Minimal logic does not assume any falsity $\bot$ or negation $\neg$, so the above mentioned laws can (apart from Peirce's) not be stated as usual. However, if we fix some propositional variable $F$, we can use it to define a kind of negation by $\dot\neg A := A \rightarrow F$. We can then define \begin{align} \mathsf{LEM} &:= \forall A. ~\vdash_m A ~\lor~ \dot\neg A \\ \mathsf{DN} & := \forall A. ~\vdash_m \dot\neg\dot\neg A \rightarrow A \\ \mathsf{CP} & := \forall A~B. ~\vdash_m (\dot\neg B \rightarrow \dot\neg A) \rightarrow (A \rightarrow B) \\ \mathsf{Peirce} & := \forall A ~B. ~\vdash_m ((A \rightarrow B) \rightarrow A)\rightarrow A \end{align}

where $A, B$ are propositions$^{(\ast)}$ and $\vdash_m$ stands for derivability in minimal logic. In intuitionistic logic (taking $F = \bot$ and $\vdash_i$ instead) they can all be shown to be equivalent.

In minimal logic, I succeeded in proving: $$ \mathsf{DN} \leftrightarrow \mathsf{CP} ~~~,~~~ \mathsf{CP} \rightarrow \mathsf{Peirce} ~~~,~~~ \mathsf{Peirce} \rightarrow \mathsf{LEM} $$ The intuitionistic proofs I did for the other implications all needed the explosion principle and, at least to me, there seems to be no way of avoiding this. I don't know much about the semantics of minimal logic, so my question comes down to:

Can the other implications be shown or is there some semantics showing the impossibility?

I did the proofs in part on paper and checked all of them in Coq by formalizing the deduction system for propositional minimal logic. (There is also MINLOG, but I have not worked with it so far)

$(\ast)$ The quantification here is not supposed to be internal to the logic. I am only considering propositional minimal logic here. So for example, $\mathsf{LEM} \rightarrow \mathsf{DN}$ should be understood as "adding every instance of $A \lor \dot\neg A$ as an axiom, I can derive $\dot\neg \dot\neg B \rightarrow B$ for every proposition $B$".

Update (5. April 2021): Today I found this paper

Classifying Material Implications over Minimal Logic (Hannes Diener and Maarten McKubre-Jordens)

Which pretty much sums up everything I wanted to know and more.

  • 2
    $\begingroup$ Just a comment: if you can really quantify over propositions, then instead of taking $\dot\neg A$ to be $A \to F$, you could take it to be $\forall F . A \to F$. In the presence of $\bot$ and explosion, $\forall F . A \to F$ is equivalent to $A \to \bot$. $\endgroup$
    – Zhen Lin
    Commented Jul 15, 2020 at 22:38
  • 1
    $\begingroup$ @ZhenLin That's true. I think I have to rewrite my question a bit to clearify that the quantificatition is to be understood differently here. I want to use it in a meta way to say for example "Assume I add every instance of LEM as an axiom, then I can show DN for every proposition". $\endgroup$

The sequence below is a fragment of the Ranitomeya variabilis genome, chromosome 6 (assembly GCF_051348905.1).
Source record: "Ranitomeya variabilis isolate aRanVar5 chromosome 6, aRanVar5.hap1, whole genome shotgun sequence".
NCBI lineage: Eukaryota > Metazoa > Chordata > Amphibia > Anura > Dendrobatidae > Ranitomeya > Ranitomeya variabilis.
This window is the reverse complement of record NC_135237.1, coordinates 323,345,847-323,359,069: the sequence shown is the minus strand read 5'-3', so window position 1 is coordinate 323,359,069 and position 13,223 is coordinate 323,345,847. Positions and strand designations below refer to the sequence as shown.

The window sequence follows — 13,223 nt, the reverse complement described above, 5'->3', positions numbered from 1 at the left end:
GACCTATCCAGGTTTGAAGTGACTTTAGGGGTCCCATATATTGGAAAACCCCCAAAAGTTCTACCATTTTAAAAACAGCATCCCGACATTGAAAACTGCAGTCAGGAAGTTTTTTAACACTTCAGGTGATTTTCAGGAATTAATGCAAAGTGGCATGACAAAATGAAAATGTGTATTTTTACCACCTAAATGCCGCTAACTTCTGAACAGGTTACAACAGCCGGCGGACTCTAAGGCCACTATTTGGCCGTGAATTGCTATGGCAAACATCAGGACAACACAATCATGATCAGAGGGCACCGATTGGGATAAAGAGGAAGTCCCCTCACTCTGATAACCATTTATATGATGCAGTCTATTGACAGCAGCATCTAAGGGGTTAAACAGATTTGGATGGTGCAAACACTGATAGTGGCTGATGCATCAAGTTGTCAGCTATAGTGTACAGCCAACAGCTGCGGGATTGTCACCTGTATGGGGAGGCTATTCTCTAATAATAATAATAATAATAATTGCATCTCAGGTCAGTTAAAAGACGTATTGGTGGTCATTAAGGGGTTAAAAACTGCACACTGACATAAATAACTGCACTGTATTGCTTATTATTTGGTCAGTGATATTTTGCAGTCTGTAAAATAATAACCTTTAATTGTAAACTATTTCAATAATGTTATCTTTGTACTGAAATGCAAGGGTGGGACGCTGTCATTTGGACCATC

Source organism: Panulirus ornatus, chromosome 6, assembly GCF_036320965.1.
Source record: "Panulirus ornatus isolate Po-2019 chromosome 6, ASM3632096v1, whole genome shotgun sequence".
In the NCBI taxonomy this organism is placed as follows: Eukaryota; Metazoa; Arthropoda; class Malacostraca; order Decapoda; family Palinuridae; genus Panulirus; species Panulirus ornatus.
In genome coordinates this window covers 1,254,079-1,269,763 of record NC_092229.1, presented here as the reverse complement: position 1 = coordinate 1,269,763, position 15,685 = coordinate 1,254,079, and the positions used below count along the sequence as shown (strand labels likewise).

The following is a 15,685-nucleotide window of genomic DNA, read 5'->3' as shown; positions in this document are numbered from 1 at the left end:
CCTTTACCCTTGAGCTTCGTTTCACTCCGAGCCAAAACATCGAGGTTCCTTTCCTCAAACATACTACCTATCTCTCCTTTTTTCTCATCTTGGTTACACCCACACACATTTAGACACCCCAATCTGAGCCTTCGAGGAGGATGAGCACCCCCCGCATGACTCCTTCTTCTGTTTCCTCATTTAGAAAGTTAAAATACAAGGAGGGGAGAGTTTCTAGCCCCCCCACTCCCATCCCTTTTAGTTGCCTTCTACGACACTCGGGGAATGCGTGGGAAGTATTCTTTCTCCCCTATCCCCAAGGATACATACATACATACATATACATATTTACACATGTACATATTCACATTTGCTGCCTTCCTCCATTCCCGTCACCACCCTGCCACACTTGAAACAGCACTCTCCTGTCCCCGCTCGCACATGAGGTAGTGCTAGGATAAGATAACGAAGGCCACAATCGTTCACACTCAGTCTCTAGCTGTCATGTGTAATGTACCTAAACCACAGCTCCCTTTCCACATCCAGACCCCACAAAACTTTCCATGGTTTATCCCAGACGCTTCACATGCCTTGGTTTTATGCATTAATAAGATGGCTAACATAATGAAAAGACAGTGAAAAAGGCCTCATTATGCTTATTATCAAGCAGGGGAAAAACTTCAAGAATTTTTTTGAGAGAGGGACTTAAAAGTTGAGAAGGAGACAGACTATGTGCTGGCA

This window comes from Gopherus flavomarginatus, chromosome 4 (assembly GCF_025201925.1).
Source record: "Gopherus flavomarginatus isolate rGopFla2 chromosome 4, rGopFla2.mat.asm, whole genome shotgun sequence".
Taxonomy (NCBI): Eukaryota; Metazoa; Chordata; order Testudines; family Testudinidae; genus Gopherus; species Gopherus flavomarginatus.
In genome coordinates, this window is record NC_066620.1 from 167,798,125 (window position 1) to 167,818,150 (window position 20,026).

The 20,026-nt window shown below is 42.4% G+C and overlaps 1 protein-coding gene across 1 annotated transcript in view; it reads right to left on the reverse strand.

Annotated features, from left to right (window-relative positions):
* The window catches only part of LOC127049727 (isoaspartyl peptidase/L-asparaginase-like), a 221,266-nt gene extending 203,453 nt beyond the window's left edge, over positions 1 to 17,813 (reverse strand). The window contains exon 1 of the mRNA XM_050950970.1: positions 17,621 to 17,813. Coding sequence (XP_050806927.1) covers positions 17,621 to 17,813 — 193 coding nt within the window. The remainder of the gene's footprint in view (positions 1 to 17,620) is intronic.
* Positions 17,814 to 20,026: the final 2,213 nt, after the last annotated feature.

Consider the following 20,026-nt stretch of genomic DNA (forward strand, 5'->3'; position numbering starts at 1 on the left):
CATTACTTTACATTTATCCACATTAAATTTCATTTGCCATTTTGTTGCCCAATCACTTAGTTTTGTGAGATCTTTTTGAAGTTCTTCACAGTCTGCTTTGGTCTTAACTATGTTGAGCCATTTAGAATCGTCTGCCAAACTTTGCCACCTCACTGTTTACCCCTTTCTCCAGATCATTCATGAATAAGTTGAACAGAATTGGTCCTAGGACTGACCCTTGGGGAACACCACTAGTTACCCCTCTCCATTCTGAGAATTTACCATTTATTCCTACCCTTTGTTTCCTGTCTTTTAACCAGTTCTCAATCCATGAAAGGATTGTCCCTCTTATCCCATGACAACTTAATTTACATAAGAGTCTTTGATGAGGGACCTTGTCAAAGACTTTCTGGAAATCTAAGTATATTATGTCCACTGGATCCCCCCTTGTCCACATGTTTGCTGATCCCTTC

– Léreau
    Commented Jul 16, 2020 at 6:28
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    $\begingroup$ Check out this paper: arxiv.org/pdf/1304.0272.pdf, but it only considers LEM, DN, and Ex Falso. I like to see this verified in Coq, but I don't know Coq yet (TnT). Also, it is in Sequent Calculus. $\endgroup$
    – Poypoyan
    Commented Jul 16, 2020 at 9:41
  • $\begingroup$ @Poypoyan Thanks for this reference! Its quite helpful. I can adapt my question now a little bit; by the result of the paper it comes down to less implications being possible or not. $\endgroup$
    – Léreau
    Commented Jul 17, 2020 at 7:14
  • $\begingroup$ $\mathsf{Pierce}$ is the only law that does not use this fake negation. So, I wonder how one could conclude the existence of some arbitrary propositional variable ($F$) that has the $\mathsf{Explosion}$ property, from a law that has no information about $F$ or this "fake" negation. $\endgroup$
    – frabala
    Commented Jul 17, 2020 at 10:45

2 Answers 2


$\mathsf{Peirce}$ is stronger than $\mathsf{LEM}$, but it happens to be interderivable with generalised excluded middle $(\mathsf{GEM})$ $$ \mathsf{GEM} := \forall A~B. ~\vdash_m A ~\lor~ (A \rightarrow B). $$

A weak form of Pierce's law is interderivable with $\mathsf{LEM}$ $$ \mathsf{WPierce} := \forall A. ~\vdash_m (\dot\neg A \rightarrow A) \rightarrow A. $$

None of these four principles are enough to derive $\mathsf{Explosion}$. These results, as well as ones that you mention in your question body, are listed as proposition 3 in Minimal Classical Logic and Control Operators by Zena M. Ariola and Hugo Herbelin

  • $\begingroup$ Ah, thanks a lot for the reference! $\endgroup$
    – Léreau
    Commented Jul 25, 2020 at 9:53

Using the results form the paper mentioned in the update, there is another way we can argue why $\mathsf{Peirce} \rightarrow \mathsf{Explosion}$ can not be possible.

Assume it holds, then it means we have a way of deducing $\forall A. \vdash_m F \rightarrow A$ from $\mathsf{Peirce}$. Since $F$ does not appear in $\mathsf{Peirce}$, this means we can use practically the same deduction to show $\forall A. \vdash_m B \rightarrow A$ for any propositional variable $B$, not only the particular choice $B = F$. So we get $$ \forall B~A. ~\vdash_m B \rightarrow A $$ This implies, that for any $X$ we have $\vdash_m (X \rightarrow X) \rightarrow X$ which in turn implies $\vdash_m X$. So we would have the highly problematic $\forall X. \vdash_m X$.


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